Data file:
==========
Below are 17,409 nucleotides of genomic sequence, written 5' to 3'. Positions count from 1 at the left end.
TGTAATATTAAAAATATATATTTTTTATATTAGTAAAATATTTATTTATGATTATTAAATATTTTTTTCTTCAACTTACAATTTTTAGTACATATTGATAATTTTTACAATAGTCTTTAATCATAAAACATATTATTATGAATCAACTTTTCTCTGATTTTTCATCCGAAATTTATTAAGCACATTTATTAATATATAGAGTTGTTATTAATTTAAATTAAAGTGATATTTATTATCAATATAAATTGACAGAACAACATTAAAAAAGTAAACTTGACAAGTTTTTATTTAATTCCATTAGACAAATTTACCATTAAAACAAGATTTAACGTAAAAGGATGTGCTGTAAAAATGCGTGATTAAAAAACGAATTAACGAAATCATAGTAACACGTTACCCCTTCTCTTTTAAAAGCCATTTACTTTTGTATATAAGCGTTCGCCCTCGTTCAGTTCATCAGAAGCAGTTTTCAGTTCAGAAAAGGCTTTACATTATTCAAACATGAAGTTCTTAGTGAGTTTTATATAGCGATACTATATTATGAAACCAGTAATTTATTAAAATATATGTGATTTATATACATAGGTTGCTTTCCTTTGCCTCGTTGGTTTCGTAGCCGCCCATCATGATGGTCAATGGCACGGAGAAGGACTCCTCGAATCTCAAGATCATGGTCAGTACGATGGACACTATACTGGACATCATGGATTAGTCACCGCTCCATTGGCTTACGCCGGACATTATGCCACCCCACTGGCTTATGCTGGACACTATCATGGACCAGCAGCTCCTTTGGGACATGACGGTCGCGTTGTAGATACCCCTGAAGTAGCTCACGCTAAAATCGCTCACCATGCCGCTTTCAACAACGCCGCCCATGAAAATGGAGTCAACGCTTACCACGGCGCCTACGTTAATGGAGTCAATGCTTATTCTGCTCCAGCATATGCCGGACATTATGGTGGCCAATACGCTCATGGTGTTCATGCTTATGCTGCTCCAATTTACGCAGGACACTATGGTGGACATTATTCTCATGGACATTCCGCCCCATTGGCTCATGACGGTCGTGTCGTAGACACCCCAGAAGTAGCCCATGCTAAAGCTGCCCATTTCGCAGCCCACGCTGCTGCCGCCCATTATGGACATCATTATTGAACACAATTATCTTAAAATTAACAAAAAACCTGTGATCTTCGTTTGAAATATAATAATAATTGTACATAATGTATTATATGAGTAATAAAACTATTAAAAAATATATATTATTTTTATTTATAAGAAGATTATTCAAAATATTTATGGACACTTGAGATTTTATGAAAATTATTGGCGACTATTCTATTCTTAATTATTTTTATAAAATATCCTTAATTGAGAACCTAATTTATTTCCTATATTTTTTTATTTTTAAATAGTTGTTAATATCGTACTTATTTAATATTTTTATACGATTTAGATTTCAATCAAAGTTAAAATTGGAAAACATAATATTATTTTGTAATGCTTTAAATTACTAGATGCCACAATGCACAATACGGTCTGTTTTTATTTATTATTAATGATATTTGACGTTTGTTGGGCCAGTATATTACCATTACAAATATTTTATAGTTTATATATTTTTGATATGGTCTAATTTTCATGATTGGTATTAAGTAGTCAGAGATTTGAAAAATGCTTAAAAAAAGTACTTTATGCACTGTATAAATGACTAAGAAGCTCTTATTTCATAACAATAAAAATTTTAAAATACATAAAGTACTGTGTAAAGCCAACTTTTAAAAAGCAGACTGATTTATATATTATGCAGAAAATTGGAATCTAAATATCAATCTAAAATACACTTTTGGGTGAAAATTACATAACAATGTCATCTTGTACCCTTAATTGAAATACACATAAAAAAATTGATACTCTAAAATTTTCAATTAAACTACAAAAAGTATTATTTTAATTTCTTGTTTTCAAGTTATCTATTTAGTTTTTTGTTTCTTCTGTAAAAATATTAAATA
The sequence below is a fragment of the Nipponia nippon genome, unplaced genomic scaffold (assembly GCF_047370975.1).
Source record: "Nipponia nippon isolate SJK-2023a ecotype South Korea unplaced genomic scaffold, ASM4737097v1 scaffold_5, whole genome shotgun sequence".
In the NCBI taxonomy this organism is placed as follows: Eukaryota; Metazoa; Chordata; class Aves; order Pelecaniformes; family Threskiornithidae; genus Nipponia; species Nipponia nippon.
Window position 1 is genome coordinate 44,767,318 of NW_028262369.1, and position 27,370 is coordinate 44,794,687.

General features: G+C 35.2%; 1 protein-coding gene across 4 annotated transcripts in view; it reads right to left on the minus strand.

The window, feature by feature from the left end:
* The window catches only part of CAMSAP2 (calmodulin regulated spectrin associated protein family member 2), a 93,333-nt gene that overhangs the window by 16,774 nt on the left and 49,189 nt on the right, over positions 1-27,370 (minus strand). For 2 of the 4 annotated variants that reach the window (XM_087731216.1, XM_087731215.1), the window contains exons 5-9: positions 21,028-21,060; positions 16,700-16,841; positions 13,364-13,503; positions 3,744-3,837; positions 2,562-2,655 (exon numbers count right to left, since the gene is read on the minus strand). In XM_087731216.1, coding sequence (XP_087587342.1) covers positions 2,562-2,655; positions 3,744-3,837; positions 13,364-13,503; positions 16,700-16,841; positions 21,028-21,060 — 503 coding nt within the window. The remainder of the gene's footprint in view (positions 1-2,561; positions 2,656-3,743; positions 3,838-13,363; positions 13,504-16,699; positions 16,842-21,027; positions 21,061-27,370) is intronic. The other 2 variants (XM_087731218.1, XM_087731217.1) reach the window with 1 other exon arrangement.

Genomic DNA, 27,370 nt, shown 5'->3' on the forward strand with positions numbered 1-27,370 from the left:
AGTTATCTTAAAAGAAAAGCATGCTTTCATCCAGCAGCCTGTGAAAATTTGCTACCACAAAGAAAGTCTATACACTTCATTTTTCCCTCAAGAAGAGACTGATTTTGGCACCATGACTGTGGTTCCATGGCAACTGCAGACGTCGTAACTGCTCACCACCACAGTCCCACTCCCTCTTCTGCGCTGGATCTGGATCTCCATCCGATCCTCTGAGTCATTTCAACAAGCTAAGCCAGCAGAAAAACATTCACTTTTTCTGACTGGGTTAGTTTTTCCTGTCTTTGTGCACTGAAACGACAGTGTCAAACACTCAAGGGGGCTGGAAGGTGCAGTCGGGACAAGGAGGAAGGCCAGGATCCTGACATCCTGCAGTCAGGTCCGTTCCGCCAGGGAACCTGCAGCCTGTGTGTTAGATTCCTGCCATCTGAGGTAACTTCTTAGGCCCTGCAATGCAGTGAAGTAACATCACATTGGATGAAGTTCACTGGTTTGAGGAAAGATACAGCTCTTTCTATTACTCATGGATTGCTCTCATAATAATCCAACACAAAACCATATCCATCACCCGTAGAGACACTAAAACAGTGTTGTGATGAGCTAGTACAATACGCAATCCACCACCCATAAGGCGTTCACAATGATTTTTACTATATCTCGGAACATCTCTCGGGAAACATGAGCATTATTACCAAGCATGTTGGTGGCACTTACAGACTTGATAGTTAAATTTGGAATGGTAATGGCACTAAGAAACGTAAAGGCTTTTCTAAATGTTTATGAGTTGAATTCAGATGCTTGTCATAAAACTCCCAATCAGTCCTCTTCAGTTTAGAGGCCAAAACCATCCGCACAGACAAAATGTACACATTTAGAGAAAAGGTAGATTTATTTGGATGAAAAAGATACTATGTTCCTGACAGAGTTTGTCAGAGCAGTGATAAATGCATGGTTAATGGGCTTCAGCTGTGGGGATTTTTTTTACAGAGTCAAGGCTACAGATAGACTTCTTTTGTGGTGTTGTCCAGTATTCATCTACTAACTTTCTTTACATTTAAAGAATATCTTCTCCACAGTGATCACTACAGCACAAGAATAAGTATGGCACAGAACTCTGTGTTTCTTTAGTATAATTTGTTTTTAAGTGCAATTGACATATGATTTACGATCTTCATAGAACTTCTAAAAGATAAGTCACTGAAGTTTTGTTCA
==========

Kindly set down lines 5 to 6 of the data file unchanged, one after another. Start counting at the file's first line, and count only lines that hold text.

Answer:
In the NCBI taxonomy this organism is placed as follows: Eukaryota; Metazoa; Chordata; class Aves; order Pelecaniformes; family Threskiornithidae; genus Nipponia; species Nipponia nippon.
Window position 1 is genome coordinate 44,767,318 of NW_028262369.1, and position 27,370 is coordinate 44,794,687.